A transom door to port makes it easy to get on and off the boat, and our test boat had large rectangular scuppers to shed water quickly over the side, which helps with cleanup and seaworthiness. Aft in the cockpit is a big fishbox/live well with balance-enhancing toe-kick all around, and a deck hatch providing access — albeit tight access under the fishbox — to the bilge. One improvement would be to put the shore power connection back aft near the transom door so you don’t have to walk over it on the way to the pilothouse. Wide, flat side decks and tall rails lead safely forward to the bow cleats and anchor windlass.
The pilothouse, elevated a step above the cockpit for better visibility and increased volume below, has a seat and table, and a raised two-person forward-facing seat forward — all to port. To starboard is a galley counter with refrigerator, storage and sink. The helm is just forward of that. The helm ergonomics and horizon visibility are quite good, in line with what I would expect Eastern to produce on all of its recently acquired models. The helm console is hinged for quick access to the wiring inside, saving maintenance time and money.
Forward in the cabin is a V-shaped settee that converts to a berth, and there’s an enclosed head with a Corian countertop, an opening port light and pleasant joinery. The cabin is finished with pleasing fabrics and upholstery, a teak-and-holly sole and a modest sprinkling of lobster-yacht joinery. The aforementioned 8-foot berth projects well aft from the aft cabin bulkhead, where the engine would be if this were an inboard boat.
On our test ride the wheel and throttles proved to be comfortably positioned. The Mercury DTS controls are silky smooth, and the power steering makes the boat a real pleasure to run. All-around visibility is quite good, and the sliding window at the helm, as well as the opening windshields, are great on a hot day. I’d add a non-glare fabric or gelcoat to the dash to reduce windshield glare.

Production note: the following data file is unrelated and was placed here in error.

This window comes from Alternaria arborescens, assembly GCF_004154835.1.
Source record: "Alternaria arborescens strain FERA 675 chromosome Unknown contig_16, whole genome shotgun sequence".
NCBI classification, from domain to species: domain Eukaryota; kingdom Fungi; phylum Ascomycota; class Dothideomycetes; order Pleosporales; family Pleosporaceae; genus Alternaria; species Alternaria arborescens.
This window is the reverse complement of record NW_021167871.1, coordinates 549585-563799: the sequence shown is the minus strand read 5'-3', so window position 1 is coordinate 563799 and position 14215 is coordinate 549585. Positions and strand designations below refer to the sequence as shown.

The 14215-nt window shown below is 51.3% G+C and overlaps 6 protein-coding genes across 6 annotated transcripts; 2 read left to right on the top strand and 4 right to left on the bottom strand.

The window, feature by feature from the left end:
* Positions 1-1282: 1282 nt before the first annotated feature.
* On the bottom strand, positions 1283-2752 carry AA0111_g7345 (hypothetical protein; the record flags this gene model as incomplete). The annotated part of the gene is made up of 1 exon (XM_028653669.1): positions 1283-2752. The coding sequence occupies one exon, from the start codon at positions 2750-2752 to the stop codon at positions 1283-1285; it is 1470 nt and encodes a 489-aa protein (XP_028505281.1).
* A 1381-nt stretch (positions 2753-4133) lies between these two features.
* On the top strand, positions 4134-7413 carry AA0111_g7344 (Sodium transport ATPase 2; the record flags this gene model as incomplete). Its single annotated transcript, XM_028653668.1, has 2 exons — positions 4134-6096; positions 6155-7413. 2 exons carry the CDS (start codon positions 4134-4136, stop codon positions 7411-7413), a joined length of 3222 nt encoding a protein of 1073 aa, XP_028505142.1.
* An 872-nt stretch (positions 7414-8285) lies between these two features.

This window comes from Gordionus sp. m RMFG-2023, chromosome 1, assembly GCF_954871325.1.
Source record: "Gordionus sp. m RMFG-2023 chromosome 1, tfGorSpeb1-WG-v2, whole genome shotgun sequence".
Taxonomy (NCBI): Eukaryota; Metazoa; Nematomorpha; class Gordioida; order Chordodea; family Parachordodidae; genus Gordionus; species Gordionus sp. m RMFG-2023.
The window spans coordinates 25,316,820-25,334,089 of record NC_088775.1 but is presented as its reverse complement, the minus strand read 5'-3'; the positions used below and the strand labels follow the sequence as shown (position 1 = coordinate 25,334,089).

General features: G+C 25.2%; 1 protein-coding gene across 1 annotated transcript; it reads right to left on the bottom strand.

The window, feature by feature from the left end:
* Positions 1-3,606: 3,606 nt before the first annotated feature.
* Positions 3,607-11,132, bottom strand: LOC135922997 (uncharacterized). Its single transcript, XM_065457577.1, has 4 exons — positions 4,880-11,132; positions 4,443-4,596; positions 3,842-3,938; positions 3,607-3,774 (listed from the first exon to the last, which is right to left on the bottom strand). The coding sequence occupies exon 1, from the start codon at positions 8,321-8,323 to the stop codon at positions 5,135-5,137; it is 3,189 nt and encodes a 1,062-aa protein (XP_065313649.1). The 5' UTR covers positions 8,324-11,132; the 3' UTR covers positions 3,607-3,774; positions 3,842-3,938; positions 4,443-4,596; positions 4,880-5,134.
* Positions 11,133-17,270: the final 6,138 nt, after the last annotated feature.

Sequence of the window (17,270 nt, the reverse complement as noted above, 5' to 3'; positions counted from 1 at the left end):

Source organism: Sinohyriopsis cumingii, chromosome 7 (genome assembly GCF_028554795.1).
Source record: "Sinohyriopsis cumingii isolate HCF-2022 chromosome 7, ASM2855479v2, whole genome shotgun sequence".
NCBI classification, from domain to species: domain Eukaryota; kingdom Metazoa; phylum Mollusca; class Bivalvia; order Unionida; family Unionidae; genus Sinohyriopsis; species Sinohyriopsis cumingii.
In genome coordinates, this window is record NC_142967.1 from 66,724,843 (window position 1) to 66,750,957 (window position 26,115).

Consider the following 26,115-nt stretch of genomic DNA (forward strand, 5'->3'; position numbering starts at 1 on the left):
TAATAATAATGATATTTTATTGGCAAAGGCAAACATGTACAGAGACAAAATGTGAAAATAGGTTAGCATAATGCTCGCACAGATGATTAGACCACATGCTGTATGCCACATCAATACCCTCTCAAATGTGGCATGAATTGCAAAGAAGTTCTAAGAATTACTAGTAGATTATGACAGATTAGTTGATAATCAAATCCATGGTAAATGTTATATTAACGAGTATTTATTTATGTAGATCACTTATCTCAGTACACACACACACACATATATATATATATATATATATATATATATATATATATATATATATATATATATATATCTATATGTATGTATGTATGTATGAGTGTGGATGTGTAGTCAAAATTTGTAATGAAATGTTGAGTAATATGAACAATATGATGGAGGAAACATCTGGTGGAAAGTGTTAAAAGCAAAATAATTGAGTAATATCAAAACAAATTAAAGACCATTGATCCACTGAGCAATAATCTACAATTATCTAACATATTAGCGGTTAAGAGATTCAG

The twin Mercury 150s were overpropped — the boat went in the water for the first time that morning — and would only turn up 5,250 rpm (800 to 1,000 rpm too slow), but the boat still managed to make a tad over 30 knots; 4,500 rpm produced 25 knots, which would be maximum cruise speed. At 4,000 rpm we made 21 knots, at 3,500 rpm 15 knots. As expected, full tabs — the tabs on our test boat were a size too small, but this is easily remedied — were needed to achieve the best performance at the lower throttle settings because of the weight of the twin outboards cantilevered well abaft the transom. Even so, the boat was comfortably on plane at just under 14 knots.
With smaller props, top speed should increase 1 or 2 knots, with the engines turning up to their rated rpm and developing full power. Also, I’d expect 1 or 2 knots less at the cruise settings, with the smaller props absorbing less power and producing less thrust.
Test conditions were calm, but we crossed enough wakes to know this will be a decent boat operating in the high teens and low 20s in a seaway.
To my eye, the Eastern 27 is a fine-looking boat, well-proportioned and sensibly laid out for cruising, fishing, diving or whatever you like. It would make a fine addition to anyone’s dock.
Eastern is in many ways the classic free-enterprise success story. The company came out with new Eastern and Seaway boats that matched market demand in the middle of a recession, and it added two new brands to the lineup — and kept tinkering to improve all of them, all at the same time. All of this involves risk and perhaps some sleep-deprived nights for management. But the results have been rewarding for both Bob Bourdeau and his Eastern group — 80 percent of the boats on the line during my visit in July were sold at retail — and for an increasing number of well-satisfied customers.
November 2013 issue